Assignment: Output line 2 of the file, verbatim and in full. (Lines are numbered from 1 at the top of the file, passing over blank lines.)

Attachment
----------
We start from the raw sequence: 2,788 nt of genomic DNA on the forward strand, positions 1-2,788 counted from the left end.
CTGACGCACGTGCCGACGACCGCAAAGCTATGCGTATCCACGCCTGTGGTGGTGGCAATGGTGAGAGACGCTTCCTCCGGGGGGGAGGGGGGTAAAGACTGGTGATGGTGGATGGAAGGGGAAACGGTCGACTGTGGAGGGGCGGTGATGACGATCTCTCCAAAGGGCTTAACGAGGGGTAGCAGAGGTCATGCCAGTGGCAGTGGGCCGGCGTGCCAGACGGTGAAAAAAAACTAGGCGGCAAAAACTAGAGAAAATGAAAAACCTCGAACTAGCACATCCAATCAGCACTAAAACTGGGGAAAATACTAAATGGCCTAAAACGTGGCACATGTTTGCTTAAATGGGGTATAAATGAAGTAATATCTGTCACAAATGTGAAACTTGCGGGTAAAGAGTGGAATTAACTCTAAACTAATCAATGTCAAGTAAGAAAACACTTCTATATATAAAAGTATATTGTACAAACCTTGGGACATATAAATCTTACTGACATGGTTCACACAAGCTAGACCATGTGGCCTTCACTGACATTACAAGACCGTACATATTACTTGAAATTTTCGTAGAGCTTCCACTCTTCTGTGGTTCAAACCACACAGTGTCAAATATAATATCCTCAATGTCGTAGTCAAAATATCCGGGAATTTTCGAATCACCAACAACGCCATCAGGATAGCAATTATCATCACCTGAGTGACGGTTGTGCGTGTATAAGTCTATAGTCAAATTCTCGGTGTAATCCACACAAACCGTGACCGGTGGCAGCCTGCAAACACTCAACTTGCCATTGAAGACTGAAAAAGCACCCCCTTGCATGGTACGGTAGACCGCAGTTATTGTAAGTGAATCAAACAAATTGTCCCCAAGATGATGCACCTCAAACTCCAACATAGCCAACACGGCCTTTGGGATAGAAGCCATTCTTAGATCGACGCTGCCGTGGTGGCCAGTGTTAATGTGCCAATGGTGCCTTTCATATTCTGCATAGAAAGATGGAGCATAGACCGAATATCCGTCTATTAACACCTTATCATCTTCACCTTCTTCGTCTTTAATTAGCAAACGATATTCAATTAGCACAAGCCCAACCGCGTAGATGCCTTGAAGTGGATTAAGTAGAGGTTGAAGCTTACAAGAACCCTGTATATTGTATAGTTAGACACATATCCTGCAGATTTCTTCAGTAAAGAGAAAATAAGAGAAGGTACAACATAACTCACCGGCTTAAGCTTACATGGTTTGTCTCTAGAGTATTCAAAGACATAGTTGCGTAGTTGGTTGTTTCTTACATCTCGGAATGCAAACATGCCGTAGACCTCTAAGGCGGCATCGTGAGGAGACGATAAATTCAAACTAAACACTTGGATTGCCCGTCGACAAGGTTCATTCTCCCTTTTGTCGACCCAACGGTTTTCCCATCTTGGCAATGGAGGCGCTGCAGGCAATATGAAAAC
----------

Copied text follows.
CTGACGCACGTGCCGACGACCGCAAAGCTATGCGTATCCACGCCTGTGGTGGTGGCAATGGTGAGAGACGCTTCCTCCGGGGGGGAGGGGGGTAAAGACTGGTGATGGTGGATGGAAGGGGAAACGGTCGACTGTGGAGGGGCGGTGATGACGATCTCTCCAAAGGGCTTAACGAGGGGTAGCAGAGGTCATGCCAGTGGCAGTGGGCCGGCGTGCCAGACGGTGAAAAAAAACTAGGCGGCAAAAACTAGAGAAAATGAAAAACCTCGAACTAGCACATCCAATCAGCACTAAAACTGGGGAAAATACTAAATGGCCTAAAACGTGGCACATGTTTGCTTAAATGGGGTATAAATGAAGTAATATCTGTCACAAATGTGAAACTTGCGGGTAAAGAGTGGAATTAACTCTAAACTAATCAATGTCAAGTAAGAAAACACTTCTATATATAAAAGTATATTGTACAAACCTTGGGACATATAAATCTTACTGACATGGTTCACACAAGCTAGACCATGTGGCCTTCACTGACATTACAAGACCGTACATATTACTTGAAATTTTCGTAGAGCTTCCACTCTTCTGTGGTTCAAACCACACAGTGTCAAATATAATATCCTCAATGTCGTAGTCAAAATATCCGGGAATTTTCGAATCACCAACAACGCCATCAGGATAGCAATTATCATCACCTGAGTGACGGTTGTGCGTGTATAAGTCTATAGTCAAATTCTCGGTGTAATCCACACAAACCGTGACCGGTGGCAGCCTGCAAACACTCAACTTGCCATTGAAGACTGAAAAAGCACCCCCTTGCATGGTACGGTAGACCGCAGTTATTGTAAGTGAATCAAACAAATTGTCCCCAAGATGATGCACCTCAAACTCCAACATAGCCAACACGGCCTTTGGGATAGAAGCCATTCTTAGATCGACGCTGCCGTGGTGGCCAGTGTTAATGTGCCAATGGTGCCTTTCATATTCTGCATAGAAAGATGGAGCATAGACCGAATATCCGTCTATTAACACCTTATCATCTTCACCTTCTTCGTCTTTAATTAGCAAACGATATTCAATTAGCACAAGCCCAACCGCGTAGATGCCTTGAAGTGGATTAAGTAGAGGTTGAAGCTTACAAGAACCCTGTATATTGTATAGTTAGACACATATCCTGCAGATTTCTTCAGTAAAGAGAAAATAAGAGAAGGTACAACATAACTCACCGGCTTAAGCTTACATGGTTTGTCTCTAGAGTATTCAAAGACATAGTTGCGTAGTTGGTTGTTTCTTACATCTCGGAATGCAAACATGCCGTAGACCTCTAAGGCGGCATCGTGAGGAGACGATAAATTCAAACTAAACACTTGGATTGCCCGTCGACAAGGTTCATTCTCCCTTTTGTCGACCCAACGGTTTTCCCATCTTGGCAATGGAGGCGCTGCAGGCAATATGAAAAC